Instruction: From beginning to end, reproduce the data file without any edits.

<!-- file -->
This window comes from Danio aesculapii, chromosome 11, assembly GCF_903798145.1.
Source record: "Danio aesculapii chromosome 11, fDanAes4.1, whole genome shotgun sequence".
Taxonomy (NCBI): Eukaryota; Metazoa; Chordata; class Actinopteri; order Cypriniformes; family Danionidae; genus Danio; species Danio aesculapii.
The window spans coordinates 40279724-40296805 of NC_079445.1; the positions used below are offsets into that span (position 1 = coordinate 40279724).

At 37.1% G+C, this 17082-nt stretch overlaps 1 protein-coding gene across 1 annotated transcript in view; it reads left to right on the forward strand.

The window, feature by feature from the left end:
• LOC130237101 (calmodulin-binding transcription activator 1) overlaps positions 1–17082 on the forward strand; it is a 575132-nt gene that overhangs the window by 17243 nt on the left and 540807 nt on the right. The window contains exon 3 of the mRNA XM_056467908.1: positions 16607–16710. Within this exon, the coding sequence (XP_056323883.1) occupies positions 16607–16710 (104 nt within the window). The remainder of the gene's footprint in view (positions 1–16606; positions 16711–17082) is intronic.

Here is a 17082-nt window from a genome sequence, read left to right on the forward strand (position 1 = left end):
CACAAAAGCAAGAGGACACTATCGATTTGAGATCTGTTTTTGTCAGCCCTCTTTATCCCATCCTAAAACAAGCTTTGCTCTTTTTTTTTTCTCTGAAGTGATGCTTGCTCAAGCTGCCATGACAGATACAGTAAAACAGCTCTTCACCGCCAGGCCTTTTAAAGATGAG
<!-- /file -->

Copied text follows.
This window comes from Danio aesculapii, chromosome 11, assembly GCF_903798145.1.
Source record: "Danio aesculapii chromosome 11, fDanAes4.1, whole genome shotgun sequence".
Taxonomy (NCBI): Eukaryota; Metazoa; Chordata; class Actinopteri; order Cypriniformes; family Danionidae; genus Danio; species Danio aesculapii.
The window spans coordinates 40279724-40296805 of NC_079445.1; the positions used below are offsets into that span (position 1 = coordinate 40279724).

At 37.1% G+C, this 17082-nt stretch overlaps 1 protein-coding gene across 1 annotated transcript in view; it reads left to right on the forward strand.

The window, feature by feature from the left end:
• LOC130237101 (calmodulin-binding transcription activator 1) overlaps positions 1–17082 on the forward strand; it is a 575132-nt gene that overhangs the window by 17243 nt on the left and 540807 nt on the right. The window contains exon 3 of the mRNA XM_056467908.1: positions 16607–16710. Within this exon, the coding sequence (XP_056323883.1) occupies positions 16607–16710 (104 nt within the window). The remainder of the gene's footprint in view (positions 1–16606; positions 16711–17082) is intronic.

Here is a 17082-nt window from a genome sequence, read left to right on the forward strand (position 1 = left end):
CACAAAAGCAAGAGGACACTATCGATTTGAGATCTGTTTTTGTCAGCCCTCTTTATCCCATCCTAAAACAAGCTTTGCTCTTTTTTTTTTCTCTGAAGTGATGCTTGCTCAAGCTGCCATGACAGATACAGTAAAACAGCTCTTCACCGCCAGGCCTTTTAAAGATGAG